"This tends to be across the board, but I do notice that many endurance athletes who come in with chronic use injuries rarely report doing concurrent strength training during their race season. I think this is partially due to strength training not being a fully accepted part of endurance training culture and the other being the time restraints that endurance athletes are under given the volume of training they are already doing. One other observation I’ve made is that those athletes who do include strength training in their regimen are doing, what I consider “non-functional” weight lifting such as bench press, shoulder press, bicep curls, triceps extension, leg extensions and leg curls. These types of strength training exercises are non-specific to running an often strengthen one muscle group in isolation. These types exercises have little to no performance or protective benefit to an endurance athlete." - Masaru Furukawa, MD

Do you recommend any general core or strength workouts to move forward with in the off season to keep injuries at-bay and to make you stronger for next season?

"Strength training should initially focus on core strength and stability, power generating muscles and the smaller (support) muscles that shut down from lack of stimulation during the season. One power group to address is the glute/hip complex which is over dominated by quads during the season. Minimum exercises for off-season training include: gluteus workouts (step ups, squats, lunges or leg press), lat pulldowns, rowing/pushups, abdominal curls, back extension, hamstring curl, leg extension, calf raises, adductor and abductor exercises. Apply the same rule used in all training to a strength program; start slow and progressively increase. Start with 2-3 reps of 10 exercises at weights that do not make you strain to complete the workout. Rest each muscle group 48 hours before working out again. Technique is important and personal trainers can demonstrate this if needed." - Jane T. Servi, MD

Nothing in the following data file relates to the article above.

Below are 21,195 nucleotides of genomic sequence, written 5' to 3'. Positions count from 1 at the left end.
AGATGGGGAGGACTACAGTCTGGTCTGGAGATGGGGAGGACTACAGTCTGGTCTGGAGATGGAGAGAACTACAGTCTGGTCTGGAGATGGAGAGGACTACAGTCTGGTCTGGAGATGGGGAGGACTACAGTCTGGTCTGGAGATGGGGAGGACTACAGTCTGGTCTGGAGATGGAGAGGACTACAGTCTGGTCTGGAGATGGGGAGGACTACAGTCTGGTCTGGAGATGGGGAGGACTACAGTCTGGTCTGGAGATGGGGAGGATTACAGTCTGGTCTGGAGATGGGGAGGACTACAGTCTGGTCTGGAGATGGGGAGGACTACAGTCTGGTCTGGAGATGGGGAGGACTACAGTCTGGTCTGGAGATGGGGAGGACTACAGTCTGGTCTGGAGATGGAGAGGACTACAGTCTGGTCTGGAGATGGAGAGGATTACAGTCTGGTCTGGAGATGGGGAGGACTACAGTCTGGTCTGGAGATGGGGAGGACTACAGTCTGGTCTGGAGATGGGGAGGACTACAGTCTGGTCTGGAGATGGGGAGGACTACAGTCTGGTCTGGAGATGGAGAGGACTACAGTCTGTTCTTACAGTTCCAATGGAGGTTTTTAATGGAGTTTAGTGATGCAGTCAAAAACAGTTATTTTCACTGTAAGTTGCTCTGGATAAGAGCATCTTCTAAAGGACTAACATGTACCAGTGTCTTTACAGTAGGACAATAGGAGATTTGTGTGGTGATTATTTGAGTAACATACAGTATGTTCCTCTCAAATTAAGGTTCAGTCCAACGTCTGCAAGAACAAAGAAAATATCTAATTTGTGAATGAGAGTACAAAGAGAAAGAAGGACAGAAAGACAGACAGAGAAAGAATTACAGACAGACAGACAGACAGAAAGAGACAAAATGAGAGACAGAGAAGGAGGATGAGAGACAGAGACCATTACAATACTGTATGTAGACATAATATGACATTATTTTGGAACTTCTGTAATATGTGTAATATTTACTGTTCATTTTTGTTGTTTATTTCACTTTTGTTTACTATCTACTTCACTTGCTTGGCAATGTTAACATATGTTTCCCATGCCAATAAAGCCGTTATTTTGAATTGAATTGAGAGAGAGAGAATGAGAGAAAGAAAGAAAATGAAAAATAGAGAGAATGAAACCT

"Yes, it is always helpful to keep the core musculature strong and able to prevent injury.  There are a number of various core training programs on-line and each athlete should find one that works well for them.  These include exercises like a modified bicycle, planks, side planks, bridges and supine leg lifts.  These can be done as a circuit 2-3 times each for about a minute.  If this is incorporated into a regular weekly regimen it can help build the core and prevent injury. - Christopher Aaron Gee, MD

"The scientific evidence is limited or non-existent but I recommend many strengthening exercises that involve multiple joints and in an eccentric manner. As with every new form of exercise, I recommend my athletes start with no weights, using just their body weight with 1 set of 15 repetitions. I would then progress to increasing the number of sets, perhaps by one extra set per exercise per week until they reach three sets of 15 repetitions for each exercise. Once that level is reached, and only if they find it easy to complete the work out (one way to know is if you are no longer sore the next day from doing the full session), then start adding weights incrementally or use one leg at a time.

  • Eccentric calf raises – lowering
  • Eccentric squats
  • Gluteal exercises – starting with clam shells on the side then progress to lateral leg raises with the leg in extension. Then standing side steps with bands
  • Lunges focusing on lowering the body in a controlled fashion.
  • There are a plethora of other abdominal core exercises that uses ones own body weight such as various plank exercises with and without an exercise ball or medicine ball." - Masaru Furukawa, MD
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date: December 19, 2013

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AMSSM

The American Medical Society for Sports Medicine (AMSSM) was formed in 1991 to fill a void that has existed in sports medicine from its earliest beginnings. The founders most recognized and expert sports medicine specialists realized that while there are several physician organizations which support sports medicine, there has not been a forum specific for primary care non-surgical sports medicine physicians.

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avatarAMSSM

The American Medical Society for Sports Medicine (AMSSM) was formed in 1991 to fill a void that has existed in sports medicine from its earliest beginnings. The founders most recognized and expert sports medicine specialists realized that while there are several physician organizations which support sports medicine, there has not been a forum specific for primary care non-surgical sports medicine physicians.

FIND A SPORTS MEDICINE DOCTOR